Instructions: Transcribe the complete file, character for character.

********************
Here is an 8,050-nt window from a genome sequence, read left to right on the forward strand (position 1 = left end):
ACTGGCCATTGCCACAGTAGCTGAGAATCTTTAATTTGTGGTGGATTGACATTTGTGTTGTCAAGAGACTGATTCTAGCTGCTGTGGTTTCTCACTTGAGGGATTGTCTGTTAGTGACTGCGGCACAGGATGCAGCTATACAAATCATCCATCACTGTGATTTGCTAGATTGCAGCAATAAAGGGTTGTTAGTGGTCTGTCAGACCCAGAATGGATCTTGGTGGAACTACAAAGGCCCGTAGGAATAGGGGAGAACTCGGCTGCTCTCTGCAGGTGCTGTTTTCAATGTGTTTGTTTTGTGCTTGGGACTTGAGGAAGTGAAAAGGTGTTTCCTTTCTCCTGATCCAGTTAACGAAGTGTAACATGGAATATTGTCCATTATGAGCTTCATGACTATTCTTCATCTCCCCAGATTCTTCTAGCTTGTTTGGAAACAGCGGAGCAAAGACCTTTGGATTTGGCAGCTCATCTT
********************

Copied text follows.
Here is an 8,050-nt window from a genome sequence, read left to right on the forward strand (position 1 = left end):
ACTGGCCATTGCCACAGTAGCTGAGAATCTTTAATTTGTGGTGGATTGACATTTGTGTTGTCAAGAGACTGATTCTAGCTGCTGTGGTTTCTCACTTGAGGGATTGTCTGTTAGTGACTGCGGCACAGGATGCAGCTATACAAATCATCCATCACTGTGATTTGCTAGATTGCAGCAATAAAGGGTTGTTAGTGGTCTGTCAGACCCAGAATGGATCTTGGTGGAACTACAAAGGCCCGTAGGAATAGGGGAGAACTCGGCTGCTCTCTGCAGGTGCTGTTTTCAATGTGTTTGTTTTGTGCTTGGGACTTGAGGAAGTGAAAAGGTGTTTCCTTTCTCCTGATCCAGTTAACGAAGTGTAACATGGAATATTGTCCATTATGAGCTTCATGACTATTCTTCATCTCCCCAGATTCTTCTAGCTTGTTTGGAAACAGCGGAGCAAAGACCTTTGGATTTGGCAGCTCATCTT